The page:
Fire supported forest utilisation of a degraded dry forest as a means of sustainable local forest management in Tamil Nadu South India
- Review Article
When scientific forest management was introduced in India under British rule in the second half of the 19th century, it provoked great controversy. Intense discussion surrounded the effect fire had on sustainable forestry. Based upon a 2-year empirical survey in the Kadavakurichi Hillock area of the Dindigul District of Tamil Nadu, this paper revisits that earlier debate. The data show that despite shortcomings in tree growth, areas consisting predominantly of forests largely degraded by frequent fire can satisfy the needs of the local population. The various forms of land use practised in these areas are sustainable at low levels, particularly non-timber forest produce management. Statistical analysis and prognosis indicate that local forest use and management through frequent fire should be able to support this region's livelihood under the prevailing poor environmental conditions as well as into the future. The positive aspects of the traditional fire management regime are discussed against the prevailing paradigm of fire prevention. Show more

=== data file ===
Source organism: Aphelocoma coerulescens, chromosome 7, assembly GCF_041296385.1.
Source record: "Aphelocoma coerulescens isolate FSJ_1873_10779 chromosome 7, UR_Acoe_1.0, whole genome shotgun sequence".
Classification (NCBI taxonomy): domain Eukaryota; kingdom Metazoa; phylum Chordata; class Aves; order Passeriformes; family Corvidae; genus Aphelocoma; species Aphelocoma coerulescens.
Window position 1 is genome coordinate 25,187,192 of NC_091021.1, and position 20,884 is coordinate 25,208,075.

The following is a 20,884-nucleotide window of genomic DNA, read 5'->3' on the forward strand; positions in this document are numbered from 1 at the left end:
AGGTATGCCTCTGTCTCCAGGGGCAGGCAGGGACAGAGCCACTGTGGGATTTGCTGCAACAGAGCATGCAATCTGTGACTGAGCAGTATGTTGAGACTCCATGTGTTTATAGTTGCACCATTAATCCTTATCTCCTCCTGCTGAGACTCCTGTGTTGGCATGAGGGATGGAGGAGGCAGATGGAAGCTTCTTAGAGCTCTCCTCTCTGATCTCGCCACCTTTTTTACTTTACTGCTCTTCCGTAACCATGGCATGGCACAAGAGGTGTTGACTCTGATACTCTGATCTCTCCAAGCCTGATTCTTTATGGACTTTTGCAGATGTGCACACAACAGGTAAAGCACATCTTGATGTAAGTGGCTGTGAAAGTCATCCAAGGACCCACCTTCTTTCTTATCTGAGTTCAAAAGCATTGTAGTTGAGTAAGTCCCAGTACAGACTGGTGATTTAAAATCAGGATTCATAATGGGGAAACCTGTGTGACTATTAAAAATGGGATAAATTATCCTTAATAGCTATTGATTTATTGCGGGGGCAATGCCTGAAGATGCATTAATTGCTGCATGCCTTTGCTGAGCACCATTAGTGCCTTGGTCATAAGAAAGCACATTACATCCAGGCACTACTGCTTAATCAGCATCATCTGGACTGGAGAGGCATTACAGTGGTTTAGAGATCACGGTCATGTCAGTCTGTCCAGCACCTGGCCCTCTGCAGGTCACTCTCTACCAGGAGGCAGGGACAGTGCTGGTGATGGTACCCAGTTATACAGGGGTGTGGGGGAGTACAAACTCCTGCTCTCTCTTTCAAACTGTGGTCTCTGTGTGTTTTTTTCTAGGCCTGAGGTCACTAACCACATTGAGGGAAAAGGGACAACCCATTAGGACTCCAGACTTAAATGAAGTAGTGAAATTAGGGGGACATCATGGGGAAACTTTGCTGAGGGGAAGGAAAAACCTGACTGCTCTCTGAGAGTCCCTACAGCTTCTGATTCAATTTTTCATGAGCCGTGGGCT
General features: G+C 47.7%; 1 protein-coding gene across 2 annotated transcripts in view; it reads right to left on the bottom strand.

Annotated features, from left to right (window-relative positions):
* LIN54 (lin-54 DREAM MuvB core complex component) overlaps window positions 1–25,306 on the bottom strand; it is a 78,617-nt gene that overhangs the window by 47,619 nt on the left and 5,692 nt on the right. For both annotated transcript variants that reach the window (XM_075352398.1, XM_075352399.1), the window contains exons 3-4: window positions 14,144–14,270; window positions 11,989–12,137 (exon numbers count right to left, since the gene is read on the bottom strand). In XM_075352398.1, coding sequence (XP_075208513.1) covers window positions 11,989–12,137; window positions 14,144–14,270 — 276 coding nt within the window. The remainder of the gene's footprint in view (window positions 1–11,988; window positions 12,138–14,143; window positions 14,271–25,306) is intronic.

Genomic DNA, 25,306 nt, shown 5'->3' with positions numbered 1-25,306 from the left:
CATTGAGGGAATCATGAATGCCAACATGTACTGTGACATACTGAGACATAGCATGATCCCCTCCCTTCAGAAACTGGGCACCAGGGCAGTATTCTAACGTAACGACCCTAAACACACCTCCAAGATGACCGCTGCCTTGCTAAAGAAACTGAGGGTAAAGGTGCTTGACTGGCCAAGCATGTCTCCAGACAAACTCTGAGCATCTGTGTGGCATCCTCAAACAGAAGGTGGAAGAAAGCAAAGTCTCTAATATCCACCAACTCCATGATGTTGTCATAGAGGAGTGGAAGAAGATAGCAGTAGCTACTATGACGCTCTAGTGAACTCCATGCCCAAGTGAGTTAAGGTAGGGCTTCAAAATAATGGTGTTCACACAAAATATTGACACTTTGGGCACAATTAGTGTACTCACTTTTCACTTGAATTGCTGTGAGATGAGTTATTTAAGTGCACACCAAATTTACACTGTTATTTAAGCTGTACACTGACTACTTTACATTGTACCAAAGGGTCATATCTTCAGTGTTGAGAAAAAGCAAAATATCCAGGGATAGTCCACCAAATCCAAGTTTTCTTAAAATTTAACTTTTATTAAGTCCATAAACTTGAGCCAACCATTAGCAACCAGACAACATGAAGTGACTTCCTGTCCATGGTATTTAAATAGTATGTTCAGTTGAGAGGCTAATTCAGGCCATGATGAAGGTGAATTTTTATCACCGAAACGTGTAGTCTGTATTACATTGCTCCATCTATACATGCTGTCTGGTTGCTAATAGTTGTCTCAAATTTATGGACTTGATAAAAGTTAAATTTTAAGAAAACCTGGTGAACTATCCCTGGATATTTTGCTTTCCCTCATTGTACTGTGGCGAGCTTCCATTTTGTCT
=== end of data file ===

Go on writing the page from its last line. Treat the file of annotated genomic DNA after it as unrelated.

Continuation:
Journal / seriesLand Use Policy
Pages / Article No.
Subjectsustainable forest management; Tamil Nadu; intentional forest fires; traditional fire management; degraded dry forests
Organisational unit03400 - Scholz, Roland W.
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